Talking and Walking- in another’s shoes…

A wonderful on-going project in Toronto involves encouraging immigrant women to share their stories via a pair of shoes, reminiscent of “if these walls could talk…” only with the shoes actually becoming the focal point for the story telling.  What a lovely reminder for what really is the concept of empathy– the ability to not only give someone the opportunity to share stories, but for others to take a moment and attempt to understand the stories, and then, to grasp at the significance of the stories being told.   Like many a person, I too have a “junk drawer”, one of those places that collects what a person is not yet ready to throw out.  Objects in that drawer hold little significance for anyone else, but like the shoes on display, (see:   to read each of the short stories gathered over the three years of the project), may remind me of events, people, and life’s changes.  With the school year coming to a close, it seems a lovely idea to have students write about something that they might have found when cleaning out desks, lockers, or even helping in the lunch room or gym.  Over the years I have used a beautiful book by Sherri Fitch – If You Could Wear My Sneakers – main poem found here: , to discuss children’s rights and matched this set of rhyming tales to other courses, political science and social science, not only the writing lesson of a language arts class, and not only with younger students.  Sometimes a little bit of nonsense rhyme allows the older student to relax about what is really a very complex topic.  For how difficult it truly can be to move beyond labels, stereotypes, cliques (think school- really), professional titles (think work and socializing, please), and other inscribed role playing that individuals are expected to comply with.  To shake it up a bit, and if the students don’t object, objects could be placed in a giant container and then redistributed- two stories per object, one by the original owner and one made-up tale by whomever pulled it out of the “hat”. With one overriding rule prior to the sharing of the stories- no criticisms of the tales.  Respect being tantamount to encouraging empathy, beginning as young as possible sounds like a plan.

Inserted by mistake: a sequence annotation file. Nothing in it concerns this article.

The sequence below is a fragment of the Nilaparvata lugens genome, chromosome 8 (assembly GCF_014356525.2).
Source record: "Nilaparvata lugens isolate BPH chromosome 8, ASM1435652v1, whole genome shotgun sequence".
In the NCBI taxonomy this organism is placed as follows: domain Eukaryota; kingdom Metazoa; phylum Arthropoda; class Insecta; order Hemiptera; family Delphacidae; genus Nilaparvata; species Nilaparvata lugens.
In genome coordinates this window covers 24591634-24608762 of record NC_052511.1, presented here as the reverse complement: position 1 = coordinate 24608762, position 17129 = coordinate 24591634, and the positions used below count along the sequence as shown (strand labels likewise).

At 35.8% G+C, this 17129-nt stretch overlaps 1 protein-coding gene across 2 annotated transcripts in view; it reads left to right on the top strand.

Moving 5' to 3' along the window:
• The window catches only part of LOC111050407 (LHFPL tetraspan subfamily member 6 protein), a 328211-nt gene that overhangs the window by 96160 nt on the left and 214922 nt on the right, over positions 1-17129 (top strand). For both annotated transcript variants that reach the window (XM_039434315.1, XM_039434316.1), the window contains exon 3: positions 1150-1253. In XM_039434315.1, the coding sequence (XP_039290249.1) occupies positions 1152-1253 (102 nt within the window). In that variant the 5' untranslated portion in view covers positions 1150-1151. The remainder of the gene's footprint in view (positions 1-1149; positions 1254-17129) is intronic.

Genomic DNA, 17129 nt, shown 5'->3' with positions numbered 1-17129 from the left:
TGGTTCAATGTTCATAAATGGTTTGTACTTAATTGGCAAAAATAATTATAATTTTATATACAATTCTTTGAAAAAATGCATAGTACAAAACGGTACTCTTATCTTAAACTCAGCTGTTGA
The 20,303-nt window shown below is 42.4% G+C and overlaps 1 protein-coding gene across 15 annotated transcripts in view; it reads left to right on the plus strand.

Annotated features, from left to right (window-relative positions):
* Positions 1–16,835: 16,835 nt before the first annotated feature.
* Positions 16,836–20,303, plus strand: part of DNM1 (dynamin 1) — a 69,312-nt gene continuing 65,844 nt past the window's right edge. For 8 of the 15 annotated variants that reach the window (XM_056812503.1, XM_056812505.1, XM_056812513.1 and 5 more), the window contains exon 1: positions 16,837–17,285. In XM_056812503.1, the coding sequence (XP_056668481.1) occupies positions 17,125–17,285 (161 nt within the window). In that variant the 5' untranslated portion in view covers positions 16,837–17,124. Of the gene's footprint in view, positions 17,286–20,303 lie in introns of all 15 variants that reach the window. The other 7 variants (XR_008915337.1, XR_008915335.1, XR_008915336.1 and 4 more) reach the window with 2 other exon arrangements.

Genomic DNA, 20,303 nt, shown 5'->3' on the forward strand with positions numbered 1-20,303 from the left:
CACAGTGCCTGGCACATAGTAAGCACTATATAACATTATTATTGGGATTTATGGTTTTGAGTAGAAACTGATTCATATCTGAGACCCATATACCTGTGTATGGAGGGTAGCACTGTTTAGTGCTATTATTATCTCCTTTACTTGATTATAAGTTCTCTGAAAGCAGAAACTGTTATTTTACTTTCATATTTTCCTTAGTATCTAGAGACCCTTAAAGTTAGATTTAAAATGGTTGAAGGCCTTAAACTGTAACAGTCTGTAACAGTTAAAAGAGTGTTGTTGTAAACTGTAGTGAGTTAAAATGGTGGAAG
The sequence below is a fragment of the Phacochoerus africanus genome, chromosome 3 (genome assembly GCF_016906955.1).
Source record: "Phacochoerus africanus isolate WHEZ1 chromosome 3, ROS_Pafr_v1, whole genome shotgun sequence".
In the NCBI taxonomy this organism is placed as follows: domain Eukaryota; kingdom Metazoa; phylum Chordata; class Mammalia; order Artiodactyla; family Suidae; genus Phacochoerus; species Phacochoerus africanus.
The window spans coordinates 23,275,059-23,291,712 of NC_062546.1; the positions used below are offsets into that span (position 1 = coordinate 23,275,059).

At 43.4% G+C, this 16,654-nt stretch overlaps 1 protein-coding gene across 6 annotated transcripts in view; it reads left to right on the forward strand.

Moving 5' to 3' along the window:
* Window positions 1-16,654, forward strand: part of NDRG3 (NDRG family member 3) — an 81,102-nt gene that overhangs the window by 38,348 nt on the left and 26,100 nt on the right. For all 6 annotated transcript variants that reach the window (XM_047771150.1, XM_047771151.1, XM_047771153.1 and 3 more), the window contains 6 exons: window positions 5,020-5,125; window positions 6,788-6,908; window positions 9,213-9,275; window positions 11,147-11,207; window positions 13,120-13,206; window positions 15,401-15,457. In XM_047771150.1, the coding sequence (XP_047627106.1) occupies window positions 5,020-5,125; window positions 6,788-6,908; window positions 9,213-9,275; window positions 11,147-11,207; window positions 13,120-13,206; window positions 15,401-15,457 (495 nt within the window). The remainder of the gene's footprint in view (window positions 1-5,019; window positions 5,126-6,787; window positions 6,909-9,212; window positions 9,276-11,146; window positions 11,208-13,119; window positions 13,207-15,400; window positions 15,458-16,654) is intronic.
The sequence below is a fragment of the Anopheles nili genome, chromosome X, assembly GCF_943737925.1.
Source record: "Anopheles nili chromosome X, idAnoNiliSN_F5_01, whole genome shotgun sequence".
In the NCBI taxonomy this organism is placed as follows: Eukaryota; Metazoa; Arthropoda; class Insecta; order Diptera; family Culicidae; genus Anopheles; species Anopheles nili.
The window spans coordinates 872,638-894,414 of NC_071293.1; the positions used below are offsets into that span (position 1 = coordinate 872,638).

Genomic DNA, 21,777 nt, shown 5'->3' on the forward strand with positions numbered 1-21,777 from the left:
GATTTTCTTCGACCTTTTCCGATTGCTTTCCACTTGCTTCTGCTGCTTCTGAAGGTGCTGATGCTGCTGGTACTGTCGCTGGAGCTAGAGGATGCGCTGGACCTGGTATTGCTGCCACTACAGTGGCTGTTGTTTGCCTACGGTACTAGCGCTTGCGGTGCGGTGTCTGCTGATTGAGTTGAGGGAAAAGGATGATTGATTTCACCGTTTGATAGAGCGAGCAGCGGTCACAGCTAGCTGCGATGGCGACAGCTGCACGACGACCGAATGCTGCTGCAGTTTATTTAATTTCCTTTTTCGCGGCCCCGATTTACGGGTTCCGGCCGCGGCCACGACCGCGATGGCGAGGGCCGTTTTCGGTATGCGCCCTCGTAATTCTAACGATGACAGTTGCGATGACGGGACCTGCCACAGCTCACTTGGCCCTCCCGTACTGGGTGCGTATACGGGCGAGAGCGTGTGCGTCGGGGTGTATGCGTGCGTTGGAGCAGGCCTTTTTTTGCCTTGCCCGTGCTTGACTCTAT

to read the Toronto Star write up go here:







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